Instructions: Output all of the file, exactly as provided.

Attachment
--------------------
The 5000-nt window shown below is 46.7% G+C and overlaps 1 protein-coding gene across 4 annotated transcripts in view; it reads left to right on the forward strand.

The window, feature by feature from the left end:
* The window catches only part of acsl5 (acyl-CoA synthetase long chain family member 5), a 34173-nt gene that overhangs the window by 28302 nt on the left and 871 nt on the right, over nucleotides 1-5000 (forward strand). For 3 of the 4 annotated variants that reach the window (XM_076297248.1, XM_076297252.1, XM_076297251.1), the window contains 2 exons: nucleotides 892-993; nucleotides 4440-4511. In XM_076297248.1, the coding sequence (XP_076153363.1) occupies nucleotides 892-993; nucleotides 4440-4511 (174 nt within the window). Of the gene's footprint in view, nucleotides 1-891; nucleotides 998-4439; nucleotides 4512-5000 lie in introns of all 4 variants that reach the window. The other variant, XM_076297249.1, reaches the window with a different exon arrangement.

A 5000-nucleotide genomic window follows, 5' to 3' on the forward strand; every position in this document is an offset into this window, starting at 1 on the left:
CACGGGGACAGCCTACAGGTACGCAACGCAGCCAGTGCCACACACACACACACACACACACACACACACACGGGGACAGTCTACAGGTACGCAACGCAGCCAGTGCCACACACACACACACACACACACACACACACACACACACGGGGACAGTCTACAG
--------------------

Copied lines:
The 5000-nt window shown below is 46.7% G+C and overlaps 1 protein-coding gene across 4 annotated transcripts in view; it reads left to right on the forward strand.

The window, feature by feature from the left end:
* The window catches only part of acsl5 (acyl-CoA synthetase long chain family member 5), a 34173-nt gene that overhangs the window by 28302 nt on the left and 871 nt on the right, over nucleotides 1-5000 (forward strand). For 3 of the 4 annotated variants that reach the window (XM_076297248.1, XM_076297252.1, XM_076297251.1), the window contains 2 exons: nucleotides 892-993; nucleotides 4440-4511. In XM_076297248.1, the coding sequence (XP_076153363.1) occupies nucleotides 892-993; nucleotides 4440-4511 (174 nt within the window). Of the gene's footprint in view, nucleotides 1-891; nucleotides 998-4439; nucleotides 4512-5000 lie in introns of all 4 variants that reach the window. The other variant, XM_076297249.1, reaches the window with a different exon arrangement.

A 5000-nucleotide genomic window follows, 5' to 3' on the forward strand; every position in this document is an offset into this window, starting at 1 on the left:
CACGGGGACAGCCTACAGGTACGCAACGCAGCCAGTGCCACACACACACACACACACACACACACACACACGGGGACAGTCTACAGGTACGCAACGCAGCCAGTGCCACACACACACACACACACACACACACACACACACACACGGGGACAGTCTACAG